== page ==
The rise of the line-item veto may soon effect a profound change in the balance of power between the Oval Office and the legislative chambers of Capitol Hill.
Presidents of both parties have long sought to wield such a budget-paring knife. Now Democrat Bill Clinton will be the first to grasp it: A line-item veto law goes into effect Jan. 1, following its passage by the GOP-led Congress last year.
Republican lawmakers are watching closely to see how Clinton intends to use his new tool. In fact, some party leaders are already warning Clinton that they believe he's interpreting line-item veto power too broadly.
Last week, a group of top congressional Republicans fired off a letter to the White House. The missive complained that administration officials have said the president would have used a line-item veto to kill everything from national speed limit legislation to parts of the welfare-reform bill.
Such statements "indicate an apparent lack of clear understanding about the reach and proper application of the line item veto authority," said the letter, which was signed by House Rules Committee chairman Gerald Solomon (R) of New York and Senate Budget Committee head Pete Domenici (R) of New Mexico, among others.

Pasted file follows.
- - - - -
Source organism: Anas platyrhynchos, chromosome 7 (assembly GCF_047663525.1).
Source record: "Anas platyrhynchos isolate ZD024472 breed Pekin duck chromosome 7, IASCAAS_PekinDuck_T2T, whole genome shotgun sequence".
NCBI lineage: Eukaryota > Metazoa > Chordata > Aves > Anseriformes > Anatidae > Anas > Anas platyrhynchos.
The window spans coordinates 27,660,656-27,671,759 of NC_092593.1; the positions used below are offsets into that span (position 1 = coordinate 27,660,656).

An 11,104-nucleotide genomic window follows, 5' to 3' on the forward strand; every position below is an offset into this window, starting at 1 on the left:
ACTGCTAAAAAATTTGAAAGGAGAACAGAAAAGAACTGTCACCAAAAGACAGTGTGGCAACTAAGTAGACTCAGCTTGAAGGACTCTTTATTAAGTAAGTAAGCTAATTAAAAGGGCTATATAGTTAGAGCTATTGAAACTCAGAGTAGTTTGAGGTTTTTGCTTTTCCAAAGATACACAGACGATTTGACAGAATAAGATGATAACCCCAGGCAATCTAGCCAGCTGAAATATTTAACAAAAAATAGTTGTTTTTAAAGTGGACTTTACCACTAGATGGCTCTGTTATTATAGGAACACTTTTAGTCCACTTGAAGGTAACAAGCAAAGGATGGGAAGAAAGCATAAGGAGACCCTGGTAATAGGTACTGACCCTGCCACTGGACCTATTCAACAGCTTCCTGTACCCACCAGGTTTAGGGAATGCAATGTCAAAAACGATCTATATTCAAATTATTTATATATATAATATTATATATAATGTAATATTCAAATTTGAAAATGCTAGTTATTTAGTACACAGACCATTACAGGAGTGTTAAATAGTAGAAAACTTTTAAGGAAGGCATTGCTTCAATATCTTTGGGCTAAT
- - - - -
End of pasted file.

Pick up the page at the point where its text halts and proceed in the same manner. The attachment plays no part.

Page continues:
Instead, line-item veto authority is "narrowly proscribed" to bits of discretionary spending, and tax breaks that benefit only a few people or corporations, said the letter.
In other words, it's a scalpel, not a broadax.
The advent of the line-item veto comes at a time of ferment in the budget process. In a few weeks, the administration will submit its broad budget outline, and the annual White House-Congress fiscal wrangle will begin. Both sides say they want to balance the budget in seven years. Deficit estimates on both sides are getting closer. Is this the year the national budget process finally resembles smooth-running machinery, instead of a train wreck?
Maybe. But "Congress, White House in Budget Clash" is an evergreen news story. And the line-item veto, for one thing, could exacerbate tensions between the executive and legislative branches of government, rather than ease them.
That's because of the way it works. Whatever its merits as a tool of prudence, the veto's more profound effect might be to boost the leverage the White House can exert on members of Congress.